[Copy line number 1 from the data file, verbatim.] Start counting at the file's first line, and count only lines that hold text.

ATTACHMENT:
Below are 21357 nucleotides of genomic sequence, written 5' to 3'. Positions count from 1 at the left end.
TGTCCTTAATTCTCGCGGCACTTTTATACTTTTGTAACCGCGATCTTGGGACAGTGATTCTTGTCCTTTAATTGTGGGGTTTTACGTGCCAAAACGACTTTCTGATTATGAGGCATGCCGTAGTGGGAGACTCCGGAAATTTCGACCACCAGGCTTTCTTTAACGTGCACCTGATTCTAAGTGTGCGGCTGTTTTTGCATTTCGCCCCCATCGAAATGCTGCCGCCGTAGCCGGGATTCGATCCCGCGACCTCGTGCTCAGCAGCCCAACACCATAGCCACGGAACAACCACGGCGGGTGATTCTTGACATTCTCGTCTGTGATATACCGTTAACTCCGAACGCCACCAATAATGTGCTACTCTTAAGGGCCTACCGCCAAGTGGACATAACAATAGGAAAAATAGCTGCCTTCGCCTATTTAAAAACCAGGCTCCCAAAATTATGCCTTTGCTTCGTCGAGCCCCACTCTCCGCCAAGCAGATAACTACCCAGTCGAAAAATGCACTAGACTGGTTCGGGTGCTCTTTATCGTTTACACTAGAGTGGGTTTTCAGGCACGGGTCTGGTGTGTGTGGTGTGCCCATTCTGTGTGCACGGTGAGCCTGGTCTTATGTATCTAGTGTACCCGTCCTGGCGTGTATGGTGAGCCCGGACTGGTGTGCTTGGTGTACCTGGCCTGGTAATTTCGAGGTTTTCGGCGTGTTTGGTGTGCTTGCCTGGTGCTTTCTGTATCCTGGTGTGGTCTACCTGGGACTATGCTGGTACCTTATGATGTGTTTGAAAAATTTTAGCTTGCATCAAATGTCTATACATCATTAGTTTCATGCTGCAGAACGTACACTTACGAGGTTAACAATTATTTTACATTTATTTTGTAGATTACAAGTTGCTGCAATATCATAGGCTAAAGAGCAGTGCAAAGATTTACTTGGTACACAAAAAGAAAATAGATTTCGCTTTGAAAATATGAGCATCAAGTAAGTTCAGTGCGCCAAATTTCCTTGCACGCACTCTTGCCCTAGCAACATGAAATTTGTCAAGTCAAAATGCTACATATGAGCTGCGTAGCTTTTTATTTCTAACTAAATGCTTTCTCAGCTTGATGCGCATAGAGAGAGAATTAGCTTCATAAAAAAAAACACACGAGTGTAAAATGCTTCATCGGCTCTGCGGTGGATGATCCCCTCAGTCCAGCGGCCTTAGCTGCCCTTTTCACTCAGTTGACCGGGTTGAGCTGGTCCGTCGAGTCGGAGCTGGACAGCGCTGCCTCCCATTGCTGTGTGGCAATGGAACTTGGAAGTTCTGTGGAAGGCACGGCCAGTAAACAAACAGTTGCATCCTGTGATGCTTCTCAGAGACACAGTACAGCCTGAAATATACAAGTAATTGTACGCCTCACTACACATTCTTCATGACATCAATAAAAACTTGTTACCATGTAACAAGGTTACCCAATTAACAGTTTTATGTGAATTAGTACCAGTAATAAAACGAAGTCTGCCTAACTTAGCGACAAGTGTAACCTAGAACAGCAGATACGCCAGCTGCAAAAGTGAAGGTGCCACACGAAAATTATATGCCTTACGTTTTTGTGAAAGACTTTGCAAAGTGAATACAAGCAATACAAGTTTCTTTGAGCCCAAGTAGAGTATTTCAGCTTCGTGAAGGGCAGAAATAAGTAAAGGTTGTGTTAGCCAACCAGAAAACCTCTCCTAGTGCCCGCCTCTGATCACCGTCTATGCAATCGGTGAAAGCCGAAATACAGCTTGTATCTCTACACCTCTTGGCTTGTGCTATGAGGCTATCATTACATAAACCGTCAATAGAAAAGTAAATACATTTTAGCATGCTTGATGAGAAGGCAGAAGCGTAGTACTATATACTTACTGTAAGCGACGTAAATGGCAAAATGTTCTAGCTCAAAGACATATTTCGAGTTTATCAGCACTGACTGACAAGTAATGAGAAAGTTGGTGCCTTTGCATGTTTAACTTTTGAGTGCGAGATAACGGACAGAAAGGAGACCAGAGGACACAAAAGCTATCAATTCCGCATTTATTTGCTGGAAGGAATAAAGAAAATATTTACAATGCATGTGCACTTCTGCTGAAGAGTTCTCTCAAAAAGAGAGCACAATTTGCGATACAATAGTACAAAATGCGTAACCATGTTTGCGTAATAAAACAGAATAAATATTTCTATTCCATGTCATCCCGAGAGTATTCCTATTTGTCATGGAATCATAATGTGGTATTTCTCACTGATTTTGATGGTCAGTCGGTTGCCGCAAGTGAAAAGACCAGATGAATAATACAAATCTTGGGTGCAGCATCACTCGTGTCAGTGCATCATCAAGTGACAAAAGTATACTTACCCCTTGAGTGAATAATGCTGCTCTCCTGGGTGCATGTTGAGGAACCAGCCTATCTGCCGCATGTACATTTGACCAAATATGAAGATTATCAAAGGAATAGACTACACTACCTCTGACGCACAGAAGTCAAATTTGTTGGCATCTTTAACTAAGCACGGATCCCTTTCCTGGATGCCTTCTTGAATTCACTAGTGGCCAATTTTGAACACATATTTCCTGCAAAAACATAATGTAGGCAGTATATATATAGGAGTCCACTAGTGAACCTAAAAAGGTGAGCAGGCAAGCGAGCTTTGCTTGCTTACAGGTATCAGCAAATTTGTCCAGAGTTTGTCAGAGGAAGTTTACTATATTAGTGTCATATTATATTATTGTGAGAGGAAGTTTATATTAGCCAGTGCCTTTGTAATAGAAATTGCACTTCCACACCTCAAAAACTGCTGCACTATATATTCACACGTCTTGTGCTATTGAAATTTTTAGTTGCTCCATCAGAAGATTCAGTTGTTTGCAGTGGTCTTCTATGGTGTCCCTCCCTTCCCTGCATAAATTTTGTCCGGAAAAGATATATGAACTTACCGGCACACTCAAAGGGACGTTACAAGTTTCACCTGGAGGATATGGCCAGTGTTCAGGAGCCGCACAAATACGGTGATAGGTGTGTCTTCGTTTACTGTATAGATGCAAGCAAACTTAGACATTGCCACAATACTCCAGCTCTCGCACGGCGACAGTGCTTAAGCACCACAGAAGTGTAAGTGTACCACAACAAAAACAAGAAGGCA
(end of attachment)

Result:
Below are 21357 nucleotides of genomic sequence, written 5' to 3'. Positions count from 1 at the left end.